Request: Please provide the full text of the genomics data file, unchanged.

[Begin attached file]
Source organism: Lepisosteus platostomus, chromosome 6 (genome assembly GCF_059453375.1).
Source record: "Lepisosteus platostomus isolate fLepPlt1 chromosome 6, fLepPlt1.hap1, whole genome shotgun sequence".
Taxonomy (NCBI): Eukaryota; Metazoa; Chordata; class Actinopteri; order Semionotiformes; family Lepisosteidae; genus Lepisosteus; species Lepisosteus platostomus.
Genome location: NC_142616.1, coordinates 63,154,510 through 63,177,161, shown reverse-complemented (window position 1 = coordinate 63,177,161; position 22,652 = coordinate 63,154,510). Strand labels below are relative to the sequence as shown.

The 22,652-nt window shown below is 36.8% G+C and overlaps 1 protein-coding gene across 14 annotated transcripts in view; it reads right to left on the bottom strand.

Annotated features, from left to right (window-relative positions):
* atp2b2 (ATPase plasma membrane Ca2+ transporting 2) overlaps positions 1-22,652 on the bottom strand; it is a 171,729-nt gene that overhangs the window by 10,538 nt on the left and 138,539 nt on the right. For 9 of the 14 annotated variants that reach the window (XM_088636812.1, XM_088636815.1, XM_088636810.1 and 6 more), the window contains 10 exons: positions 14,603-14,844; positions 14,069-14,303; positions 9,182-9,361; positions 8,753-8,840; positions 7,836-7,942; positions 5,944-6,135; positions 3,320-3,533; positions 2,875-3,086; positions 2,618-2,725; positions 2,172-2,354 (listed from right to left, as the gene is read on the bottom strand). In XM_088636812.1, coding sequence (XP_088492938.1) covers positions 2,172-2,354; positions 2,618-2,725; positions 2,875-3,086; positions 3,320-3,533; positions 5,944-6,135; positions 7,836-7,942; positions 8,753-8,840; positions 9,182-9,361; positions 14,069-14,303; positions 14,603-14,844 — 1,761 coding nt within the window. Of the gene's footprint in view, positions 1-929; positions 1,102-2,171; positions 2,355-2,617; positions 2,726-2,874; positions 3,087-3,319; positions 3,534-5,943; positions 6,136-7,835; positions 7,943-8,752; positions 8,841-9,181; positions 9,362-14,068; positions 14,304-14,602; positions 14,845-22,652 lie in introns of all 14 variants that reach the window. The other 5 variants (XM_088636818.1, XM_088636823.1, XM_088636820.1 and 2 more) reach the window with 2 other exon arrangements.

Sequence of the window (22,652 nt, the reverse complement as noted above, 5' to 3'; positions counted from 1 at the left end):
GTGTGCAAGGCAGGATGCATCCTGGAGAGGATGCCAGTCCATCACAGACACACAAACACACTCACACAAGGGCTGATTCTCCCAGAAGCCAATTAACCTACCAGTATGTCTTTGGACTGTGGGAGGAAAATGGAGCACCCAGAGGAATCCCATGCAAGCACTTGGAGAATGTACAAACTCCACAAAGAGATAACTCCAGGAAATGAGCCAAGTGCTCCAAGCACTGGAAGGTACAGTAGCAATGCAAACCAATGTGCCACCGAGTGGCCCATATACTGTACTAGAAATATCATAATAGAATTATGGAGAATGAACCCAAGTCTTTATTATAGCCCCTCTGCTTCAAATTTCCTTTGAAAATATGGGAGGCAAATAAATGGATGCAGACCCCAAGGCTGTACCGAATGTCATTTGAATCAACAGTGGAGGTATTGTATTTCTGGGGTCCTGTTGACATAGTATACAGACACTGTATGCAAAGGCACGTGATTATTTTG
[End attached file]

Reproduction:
Source organism: Lepisosteus platostomus, chromosome 6 (genome assembly GCF_059453375.1).
Source record: "Lepisosteus platostomus isolate fLepPlt1 chromosome 6, fLepPlt1.hap1, whole genome shotgun sequence".
Taxonomy (NCBI): Eukaryota; Metazoa; Chordata; class Actinopteri; order Semionotiformes; family Lepisosteidae; genus Lepisosteus; species Lepisosteus platostomus.
Genome location: NC_142616.1, coordinates 63,154,510 through 63,177,161, shown reverse-complemented (window position 1 = coordinate 63,177,161; position 22,652 = coordinate 63,154,510). Strand labels below are relative to the sequence as shown.

The 22,652-nt window shown below is 36.8% G+C and overlaps 1 protein-coding gene across 14 annotated transcripts in view; it reads right to left on the bottom strand.

Annotated features, from left to right (window-relative positions):
* atp2b2 (ATPase plasma membrane Ca2+ transporting 2) overlaps positions 1-22,652 on the bottom strand; it is a 171,729-nt gene that overhangs the window by 10,538 nt on the left and 138,539 nt on the right. For 9 of the 14 annotated variants that reach the window (XM_088636812.1, XM_088636815.1, XM_088636810.1 and 6 more), the window contains 10 exons: positions 14,603-14,844; positions 14,069-14,303; positions 9,182-9,361; positions 8,753-8,840; positions 7,836-7,942; positions 5,944-6,135; positions 3,320-3,533; positions 2,875-3,086; positions 2,618-2,725; positions 2,172-2,354 (listed from right to left, as the gene is read on the bottom strand). In XM_088636812.1, coding sequence (XP_088492938.1) covers positions 2,172-2,354; positions 2,618-2,725; positions 2,875-3,086; positions 3,320-3,533; positions 5,944-6,135; positions 7,836-7,942; positions 8,753-8,840; positions 9,182-9,361; positions 14,069-14,303; positions 14,603-14,844 — 1,761 coding nt within the window. Of the gene's footprint in view, positions 1-929; positions 1,102-2,171; positions 2,355-2,617; positions 2,726-2,874; positions 3,087-3,319; positions 3,534-5,943; positions 6,136-7,835; positions 7,943-8,752; positions 8,841-9,181; positions 9,362-14,068; positions 14,304-14,602; positions 14,845-22,652 lie in introns of all 14 variants that reach the window. The other 5 variants (XM_088636818.1, XM_088636823.1, XM_088636820.1 and 2 more) reach the window with 2 other exon arrangements.

Sequence of the window (22,652 nt, the reverse complement as noted above, 5' to 3'; positions counted from 1 at the left end):
GTGTGCAAGGCAGGATGCATCCTGGAGAGGATGCCAGTCCATCACAGACACACAAACACACTCACACAAGGGCTGATTCTCCCAGAAGCCAATTAACCTACCAGTATGTCTTTGGACTGTGGGAGGAAAATGGAGCACCCAGAGGAATCCCATGCAAGCACTTGGAGAATGTACAAACTCCACAAAGAGATAACTCCAGGAAATGAGCCAAGTGCTCCAAGCACTGGAAGGTACAGTAGCAATGCAAACCAATGTGCCACCGAGTGGCCCATATACTGTACTAGAAATATCATAATAGAATTATGGAGAATGAACCCAAGTCTTTATTATAGCCCCTCTGCTTCAAATTTCCTTTGAAAATATGGGAGGCAAATAAATGGATGCAGACCCCAAGGCTGTACCGAATGTCATTTGAATCAACAGTGGAGGTATTGTATTTCTGGGGTCCTGTTGACATAGTATACAGACACTGTATGCAAAGGCACGTGATTATTTTG